I am trying to create a form of FSCM (frequency shift chirp modulation) based on LoRa principle just to learn from it and to obtain a deeper understanding.

What I do not get: why is (or must be?) the bandwidth equal to the chip rate.

If my spreading factor is 7, I have 2^7 = 128 chips in one symbol. One symbol represents a number with value 0-127 in that case. Fine.

Now, I would want to create a symbol by creating a sine wave.

  1. I setup a sine wave that starts at the selected chip value's matching frequency
  2. every t time I increase the frequency
  3. when the upper found (f_high) is achieved I set the frequency to f_low
  4. I stop when the chip's value matching frequency is reached

I am trying to find out, what should be the value of 't' and with what should I increase the frequency.

One suggestion would be: if I have a Bandwidth of 125 kHz I can change the frequency every 8 us and add 1 kHz, but the issue here would be that I cannot get 128 different frequencies using this method.

What would be a good method to tackle my problem? Somehow I cannot wrap my head around it. That, especially with relation to the question of why should the chip rate be equal to the bandwidth.

Or, if I have 128 chips in a symbol, should I only increase the frequency every iteration with a factor of 125.000 / 128 Hz ? In that case, what should be the time 't' between every iteration because it would not be 1/125000, which is the chip rate, right? I am stuck.

As you might notice my head is getting stuck and I'm not sure how to get out of it, while it might be very simple.

------------ UPDATE ----------

Thanks to the answers of jcaron I came up with two plots. A continuous increment of frequency which is shown across multiple chirp examples and one in (more explicit) phases. Now, to my understanding, the latter is true. Each frequency step directly correlates to being BW / 2^SF of value.

Continuous increment of frequency waveform

Phased increment of frequency waveform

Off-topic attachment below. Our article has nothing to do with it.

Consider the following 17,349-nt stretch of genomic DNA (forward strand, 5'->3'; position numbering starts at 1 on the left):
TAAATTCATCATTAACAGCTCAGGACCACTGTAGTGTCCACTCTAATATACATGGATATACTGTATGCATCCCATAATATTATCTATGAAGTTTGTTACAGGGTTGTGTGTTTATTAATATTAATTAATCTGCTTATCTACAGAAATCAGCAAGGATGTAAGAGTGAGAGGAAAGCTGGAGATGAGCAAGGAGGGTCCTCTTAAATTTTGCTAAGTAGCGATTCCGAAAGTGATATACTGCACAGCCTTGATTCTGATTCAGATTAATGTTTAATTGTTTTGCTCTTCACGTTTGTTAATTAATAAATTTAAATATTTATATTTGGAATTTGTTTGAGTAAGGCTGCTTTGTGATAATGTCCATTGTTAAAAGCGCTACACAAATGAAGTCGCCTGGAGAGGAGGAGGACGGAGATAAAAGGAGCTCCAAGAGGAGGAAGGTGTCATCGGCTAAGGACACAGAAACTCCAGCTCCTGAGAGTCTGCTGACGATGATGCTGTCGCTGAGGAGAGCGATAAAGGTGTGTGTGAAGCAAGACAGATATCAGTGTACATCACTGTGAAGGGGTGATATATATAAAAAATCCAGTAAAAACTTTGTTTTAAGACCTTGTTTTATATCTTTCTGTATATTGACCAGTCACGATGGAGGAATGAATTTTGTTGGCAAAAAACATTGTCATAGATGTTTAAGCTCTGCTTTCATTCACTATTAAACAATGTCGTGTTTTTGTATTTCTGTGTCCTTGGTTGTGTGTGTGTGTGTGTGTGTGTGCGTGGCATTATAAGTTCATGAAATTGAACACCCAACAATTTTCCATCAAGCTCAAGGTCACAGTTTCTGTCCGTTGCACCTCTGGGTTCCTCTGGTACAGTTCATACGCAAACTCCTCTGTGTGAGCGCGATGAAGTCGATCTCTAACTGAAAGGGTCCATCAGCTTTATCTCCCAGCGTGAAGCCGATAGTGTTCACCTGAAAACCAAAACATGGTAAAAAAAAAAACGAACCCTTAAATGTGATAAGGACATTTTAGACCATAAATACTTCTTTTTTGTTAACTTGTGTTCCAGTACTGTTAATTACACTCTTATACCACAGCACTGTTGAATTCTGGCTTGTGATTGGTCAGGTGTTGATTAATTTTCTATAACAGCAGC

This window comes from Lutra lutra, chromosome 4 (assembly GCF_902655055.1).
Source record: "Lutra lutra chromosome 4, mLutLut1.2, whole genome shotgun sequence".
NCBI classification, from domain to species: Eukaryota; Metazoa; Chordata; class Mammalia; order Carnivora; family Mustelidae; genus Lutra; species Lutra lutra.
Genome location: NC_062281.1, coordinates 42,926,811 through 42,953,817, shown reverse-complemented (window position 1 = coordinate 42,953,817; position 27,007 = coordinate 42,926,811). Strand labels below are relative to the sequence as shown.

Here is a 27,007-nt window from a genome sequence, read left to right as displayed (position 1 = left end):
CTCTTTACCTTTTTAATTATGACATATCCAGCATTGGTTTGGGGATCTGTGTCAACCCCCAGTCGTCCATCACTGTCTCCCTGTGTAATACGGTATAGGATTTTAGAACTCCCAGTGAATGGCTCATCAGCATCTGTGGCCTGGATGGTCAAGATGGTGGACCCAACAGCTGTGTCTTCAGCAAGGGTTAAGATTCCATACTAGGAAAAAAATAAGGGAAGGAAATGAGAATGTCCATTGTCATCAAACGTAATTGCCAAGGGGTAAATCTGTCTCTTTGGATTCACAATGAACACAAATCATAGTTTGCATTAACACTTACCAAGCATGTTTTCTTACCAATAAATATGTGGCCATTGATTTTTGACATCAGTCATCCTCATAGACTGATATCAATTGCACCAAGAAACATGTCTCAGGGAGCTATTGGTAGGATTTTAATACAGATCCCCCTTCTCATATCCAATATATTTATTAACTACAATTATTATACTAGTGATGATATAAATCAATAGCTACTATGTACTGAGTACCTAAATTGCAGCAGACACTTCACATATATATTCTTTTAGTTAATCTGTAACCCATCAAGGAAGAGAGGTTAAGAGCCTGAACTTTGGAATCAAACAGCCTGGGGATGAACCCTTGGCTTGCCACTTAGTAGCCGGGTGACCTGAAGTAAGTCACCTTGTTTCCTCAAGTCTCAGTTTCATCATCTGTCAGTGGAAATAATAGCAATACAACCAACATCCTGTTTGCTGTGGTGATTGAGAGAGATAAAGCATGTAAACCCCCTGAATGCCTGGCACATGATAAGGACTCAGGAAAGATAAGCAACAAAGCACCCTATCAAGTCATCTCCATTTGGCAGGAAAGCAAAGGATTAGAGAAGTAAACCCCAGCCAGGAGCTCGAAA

• 1
    \$\begingroup\$ Did you read ieeexplore.ieee.org/document/8067462 ? That is probably the most detailed description of the modulation. Even if you don't have access to it for free through your institution, you can purchase it for $33. A simplified explanation (which shows many of the actual formulas in the paper) is available in this video. \$\endgroup\$
    – jcaron
    Apr 6, 2023 at 13:34

2 Answers 2


The Shannon–Hartley theorem gives the channel capacity as:

$$C = BW.log_2(1+\frac{S}{N})$$

When \$S \approx N\$ (signal level is close to noise level), this means that \$C \approx BW\$, in other words, channel capacity (in symbols per second, where in this context a symbol is actually a chip) is roughly equal to bandwidth in Hz. This is the minimum capacity of a channel for a given bandwidth. If the signal was much higher than the noise, one could get more capacity, but if one wants to be able to work under the noise floor (as LoRa does), you can't go further than that.

At that point, each chip lasts $$T = \frac{1}{BW}$$ seconds, and the full chirp lasts $$T_s = 2^{SF}.\frac{1}{BW}$$ seconds.

So every \$T\$, you should update the frequency. Since you have \$2^{SF}\$ chips in your chirp, and you want to go through the allocated \$BW\$, you should indeed change the frequency by \$\frac{BW}{2^{SF}}\$ increments each \$T\$ (except when you fall back from \$f_{high}\$ to \$f_{low}\$ of course).